"Now everyone, punch your neighbor"

The class broke up at around 3pm. Amy and I went back to drop some of the gear off and get changed. We avoided the downtown part of Monterey and cruised over to the south side (pebble beach?). Amy showed me this nice resort where her dad comes every year for a math conference. We walked down to the beach and watched a tai-chi class practice by the water. A few surfers braved the rough waves (and were pretty good). We then headed into town and found this amazing Mexican restaurant.. Mmm.. maybe it was just that we hadn't had a real meal all day, but the food was incredible. We ended the night early, super tired from all the day's events.

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:: The Old Nerd and the Sea

We returned to the pier this morning for some more open water diving, after a solid night of sleep. The first dive today was the trickiest of the whole course because we had to perform a few of the more complicated skills. Once we got out into the water, we had to take off both our buoyancy control vests (the thing the air tank is attached to) and our weight belts, and then put them back on. I'd had some trouble with this in the pool since I'm a bit clumsy, so I was worried about doing these in the open water. Fortunately, we only had to do these on the surface, and the water was pretty calm. It took a lot of flopping around in the water, but I eventually got the vest and belt back on and functioning.

Later on in the dive, we had to practice a shared breathing ascent. That's where you're underwater and you "calmly" motion to your buddy that you need to borrow their spare air hose and go up to the surface. Our diving instructor had a hard time not smirking when he described the hand signal dialog that goes along with the acquisition of a spare air regulator. He then admitted, "Ok, so if I'm out of air and you're near me, you'll know I want to borrow your spare regulator because I'll be clawing at your vest trying to get it into my mouth." In any case, everything went fine when I had to do the ascent with my buddy.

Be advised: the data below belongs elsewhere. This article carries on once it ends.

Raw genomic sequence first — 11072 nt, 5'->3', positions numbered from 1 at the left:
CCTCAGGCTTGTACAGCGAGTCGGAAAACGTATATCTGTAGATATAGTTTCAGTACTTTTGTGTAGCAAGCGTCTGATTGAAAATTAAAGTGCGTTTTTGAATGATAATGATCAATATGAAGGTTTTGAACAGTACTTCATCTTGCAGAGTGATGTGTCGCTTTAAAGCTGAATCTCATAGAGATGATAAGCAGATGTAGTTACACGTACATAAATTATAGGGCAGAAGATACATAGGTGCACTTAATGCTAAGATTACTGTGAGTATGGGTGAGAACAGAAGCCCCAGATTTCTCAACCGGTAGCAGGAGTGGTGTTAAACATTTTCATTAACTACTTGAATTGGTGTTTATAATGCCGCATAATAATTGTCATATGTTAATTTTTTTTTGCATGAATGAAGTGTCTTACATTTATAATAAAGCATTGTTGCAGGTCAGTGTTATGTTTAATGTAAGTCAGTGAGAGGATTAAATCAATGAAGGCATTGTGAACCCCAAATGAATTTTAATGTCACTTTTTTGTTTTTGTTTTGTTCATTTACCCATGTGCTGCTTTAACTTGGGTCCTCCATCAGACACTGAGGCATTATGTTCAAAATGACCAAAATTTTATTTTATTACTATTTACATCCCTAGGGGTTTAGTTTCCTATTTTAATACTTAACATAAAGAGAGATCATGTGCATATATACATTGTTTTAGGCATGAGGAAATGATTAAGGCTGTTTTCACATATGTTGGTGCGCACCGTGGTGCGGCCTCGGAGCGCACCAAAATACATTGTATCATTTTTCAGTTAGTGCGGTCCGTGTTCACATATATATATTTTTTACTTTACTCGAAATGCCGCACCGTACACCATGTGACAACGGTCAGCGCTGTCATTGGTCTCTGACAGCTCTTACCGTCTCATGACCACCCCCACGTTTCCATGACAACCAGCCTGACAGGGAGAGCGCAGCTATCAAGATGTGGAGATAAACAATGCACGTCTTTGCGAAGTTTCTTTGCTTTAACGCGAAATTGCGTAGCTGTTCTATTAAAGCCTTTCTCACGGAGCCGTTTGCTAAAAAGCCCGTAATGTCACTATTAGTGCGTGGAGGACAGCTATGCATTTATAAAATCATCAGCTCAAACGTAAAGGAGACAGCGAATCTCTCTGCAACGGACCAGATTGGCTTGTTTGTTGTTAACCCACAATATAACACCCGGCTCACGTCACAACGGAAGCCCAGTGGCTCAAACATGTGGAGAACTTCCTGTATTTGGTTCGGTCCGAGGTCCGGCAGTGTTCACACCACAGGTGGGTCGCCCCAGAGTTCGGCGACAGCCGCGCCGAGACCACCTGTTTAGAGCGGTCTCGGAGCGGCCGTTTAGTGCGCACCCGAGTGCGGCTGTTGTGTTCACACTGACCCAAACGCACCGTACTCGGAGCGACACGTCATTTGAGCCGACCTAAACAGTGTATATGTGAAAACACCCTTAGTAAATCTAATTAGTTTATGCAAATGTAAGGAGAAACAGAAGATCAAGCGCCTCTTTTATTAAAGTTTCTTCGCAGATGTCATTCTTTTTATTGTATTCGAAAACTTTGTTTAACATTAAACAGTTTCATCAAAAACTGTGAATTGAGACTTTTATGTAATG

Making sure my spare regulator works

For the last dive on the trip, all I had to do was pick out a course and go explore it with my dive buddy. At first, I thought everything would be cool because my buddy said he didn't want to do anything difficult. However, once we get in the water, he tells me that he wants to go through the kelp forest and swim all the hell out to this boat that's a long way away. After convincing him that we should probably not get too far into the kelp, we set off. Before long, we were through the kelp and at the maximum depth for the dive (just 30ft). He signals me that he wants to go to the surface, so I meet him there. Is there a problem? Nope, he just wants to talk about how great wet suits are. Huh? He does this like three or four times during our trip. Given that rising and sinking takes time and effort, this was all kind of annoying.

The seals were not impressed

My dive buddy was also bad at navigation. I kept a close eye on our position, direction, depth, and air supply ("I can't fight this feeling"! or is that REO Speedwaggon?). Every time I'd try to get him back on course (basically just a loop back to shore), he'd start pulling towards deeper water. My air started getting close to the limit that we were told to hit the beach with, so I made him come up, so we could swim back to the beach on the surface. Crap. We were a long way out for this kind of swimming, and as I realized, my legs were already tired from two days of diving. It took a long time for us to get back. At least I was the responsible one.

Back on land, our diving instructor had a BBQ lunch waiting for us. Mmmm.. I learned something else today- guys that are 300 pounds and have their own BBQ rig probably know how to cook good food. We ate it up while collectively scrambling to fill in our dive logs with all the right numbers. It felt good to have completed the class. I'll admit that I was nervous about the whole thing, but now that I've done it, I can say that I feel relatively confident that I can keep my head during a recreational dive.

As we were leaving, I noticed that there was a diver out in the water waving his arm over his head. Funny, I thought, that's like the sign for help or something. At first I figured that it was just a guy in one of the emergency rescue classes (we'd seen people practicing mouth-to-mouth on the beach, earlier). Then this diver yells out "call the coast guard". Crap. Dive instructors on the pier start scrambling to the beach, as people in kayaks start rushing out to the guy. While they're hauling him back, fire trucks and an ambulance show up and rush down to the water's edge. The kayakers bring him back to the EMTs, who immediately put him on oxygen. Eventually, the guy gets up and is able to walk it off.

We joined the rest of the pier in watching all of this unfold. As is typical of bystander crowds, we never found out what happened or how serious things really were. One lady told us that she was a local, and that this kind of thing seems to happen every other week down here. Doah. Good thing I heard this after I did my dives. I dunno.. My friend Gary from work said that when he did his open water dives at Monterey, they were pulling a diver out when he was going in. When Gary came out of the water, they were putting the diver in a body bag. Yikes. Maybe we won't be doing so much diving in California.

Anyways, that pretty much ended the weekend. The only other thing to report from the trip is that there is a town between San Jose and Monterey called "El Bano". Even if there's no tilde over the n, you'd think that they'd pick something different. Yep..